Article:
[javaee-spec users] [jsr342-experts] Java EE 7 roadmap

From: Linda DeMichiel <>
Date: Thu, 30 Aug 2012 09:31:04 -0700

When we announced the Java EE 7 JSR back in early 2011, our plans were
that we would release it by Q4 2012. While this target date was three
years after the release of Java EE 6 and certainly later than we would
have liked, at the time it seemed like an aggressive schedule given
the proposed scope of the release. We have since adjusted this date
once (to the spring of 2013) in order to accommodate the inclusion of
additional JSRs of importance to the community (in particular, Web
Sockets and JSON-P).

As you know, our focus in the Java EE 7 release has been three-fold:
to continue to invest in significant enhancements in simplification,
usability, and functionality in updated versions of the JSRs that are
currently part of the platform; to introduce new JSRs that reflect
emerging needs in the community; and to add support for use in cloud

At this stage of the process, I think it is safe to say that
maintaining the entirety of this agenda -- particularly the aspects
related to PaaS enablement and multitenancy support -- puts our
proposed dates at very significant risk. We estimate that
realistically we would not be ready with a release of Java EE 7
until the spring of 2014. In our opinion, that is way too long.

After considerable soul-searching as to the causes of this delay --
limited industry experience in the cloud area when we started this
work, together with a lack of maturity in the space for provisioning,
multi-tenancy, elasticity, and the deployment of applications in the
cloud -- we are proposing that we defer to Java EE 8 the areas of PaaS
enablement and multitenancy support.

Of course, we continue to believe that Java EE is well-suited for use
in the cloud, although such use might not be quite ready for full
standardization. Even today, without Java EE 7, vendors such as
Oracle, Red Hat, IBM, and CloudBees have begun to offer the ability to
run Java EE applications in the cloud.

Postponing the remainder of the work on cloud support until Java EE 8
will therefore also have the important advantage of enabling Java EE
vendors to gain more experience with implementations in this area, and
will thus help us avoid risks entailed by trying to standardize in an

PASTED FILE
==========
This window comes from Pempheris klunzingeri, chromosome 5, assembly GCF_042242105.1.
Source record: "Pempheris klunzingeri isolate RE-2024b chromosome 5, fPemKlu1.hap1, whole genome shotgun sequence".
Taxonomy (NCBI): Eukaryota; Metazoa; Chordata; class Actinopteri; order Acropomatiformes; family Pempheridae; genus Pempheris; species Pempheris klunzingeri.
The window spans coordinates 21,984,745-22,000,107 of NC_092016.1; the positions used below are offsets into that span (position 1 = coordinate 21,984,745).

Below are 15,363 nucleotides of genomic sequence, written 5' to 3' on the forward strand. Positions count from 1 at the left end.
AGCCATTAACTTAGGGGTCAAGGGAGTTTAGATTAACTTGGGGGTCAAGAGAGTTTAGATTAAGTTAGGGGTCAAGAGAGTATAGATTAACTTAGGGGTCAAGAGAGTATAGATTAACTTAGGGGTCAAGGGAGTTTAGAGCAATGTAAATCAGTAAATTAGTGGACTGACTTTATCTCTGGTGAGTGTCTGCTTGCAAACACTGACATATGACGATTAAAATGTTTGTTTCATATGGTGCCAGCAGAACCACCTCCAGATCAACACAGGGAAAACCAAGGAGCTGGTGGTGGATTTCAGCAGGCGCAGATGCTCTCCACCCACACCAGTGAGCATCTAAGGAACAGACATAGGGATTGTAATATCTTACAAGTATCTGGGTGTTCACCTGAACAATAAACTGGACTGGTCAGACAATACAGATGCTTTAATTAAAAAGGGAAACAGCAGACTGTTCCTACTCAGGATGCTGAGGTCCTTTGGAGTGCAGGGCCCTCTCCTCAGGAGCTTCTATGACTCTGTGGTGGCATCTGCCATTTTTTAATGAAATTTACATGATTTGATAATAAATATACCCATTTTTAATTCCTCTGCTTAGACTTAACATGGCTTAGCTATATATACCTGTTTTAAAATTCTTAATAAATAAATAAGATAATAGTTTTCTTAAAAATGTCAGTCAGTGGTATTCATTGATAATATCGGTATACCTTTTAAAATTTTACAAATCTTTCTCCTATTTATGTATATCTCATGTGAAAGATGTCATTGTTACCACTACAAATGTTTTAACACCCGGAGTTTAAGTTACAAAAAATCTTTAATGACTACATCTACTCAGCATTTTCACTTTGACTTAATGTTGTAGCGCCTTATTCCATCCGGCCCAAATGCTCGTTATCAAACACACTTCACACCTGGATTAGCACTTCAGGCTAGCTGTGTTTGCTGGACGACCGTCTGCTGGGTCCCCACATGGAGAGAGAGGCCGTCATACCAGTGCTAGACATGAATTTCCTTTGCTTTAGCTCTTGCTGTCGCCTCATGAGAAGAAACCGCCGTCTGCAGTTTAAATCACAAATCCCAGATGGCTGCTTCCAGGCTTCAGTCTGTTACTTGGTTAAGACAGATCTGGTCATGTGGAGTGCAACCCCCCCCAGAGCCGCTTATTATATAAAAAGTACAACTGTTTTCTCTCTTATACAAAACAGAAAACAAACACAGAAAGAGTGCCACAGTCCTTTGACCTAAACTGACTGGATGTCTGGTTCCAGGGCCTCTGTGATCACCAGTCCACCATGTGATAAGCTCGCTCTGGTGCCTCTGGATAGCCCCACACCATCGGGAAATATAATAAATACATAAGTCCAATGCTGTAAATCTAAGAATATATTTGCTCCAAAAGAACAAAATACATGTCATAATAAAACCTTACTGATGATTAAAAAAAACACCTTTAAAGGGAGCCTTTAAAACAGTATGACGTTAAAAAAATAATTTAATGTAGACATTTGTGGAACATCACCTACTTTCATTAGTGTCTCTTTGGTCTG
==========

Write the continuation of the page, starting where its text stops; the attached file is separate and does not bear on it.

area that is arguably still some time away from being mature.

It is important to note that the features that we have already added
to Java EE 7 for cloud support -- such as resource definition
metadata, improved security configuration, JPA schema generation --
serve as enhancements to the Java EE 7 programming model in non-cloud
environments as well. The inclusion of these features in Java EE 7
will help expedite a cloud-oriented release of Java EE 8 in the

We plan to target this Java EE 8 release for the spring of 2015. We
expect to include new JSRs for application configuration, for
JSON binding support, and others, which we hope to launch in advance
of the completion of Java EE 7.

This shift in the scope of Java EE 7 also allows us to better retain
our focus on enhancements in simplification and usability and to
deliver on schedule those features that have been most requested by
developers. These include the support for HTML 5 in the form of Web
Sockets and JSON-P; the simplified JMS APIs; improved Managed Bean
alignment, including transactional interceptors; the JAX-RS client
API; support for method-level validation; a much more comprehensive
expression language; and more.

To conclude, what we are proposing is to hold to the current dates for
Java EE 7 (spring of next year); maintain the focus on all of the
feature enhancements targeted at simplification and usability; retain
the cloud-related features we have already defined; and defer the
remaining portions of the cloud-oriented work to Java EE 8.

We feel strongly that this is the right thing to do, in view of what
we and our team have heard from members of the community.

Please let us know if you have any major concerns with this proposed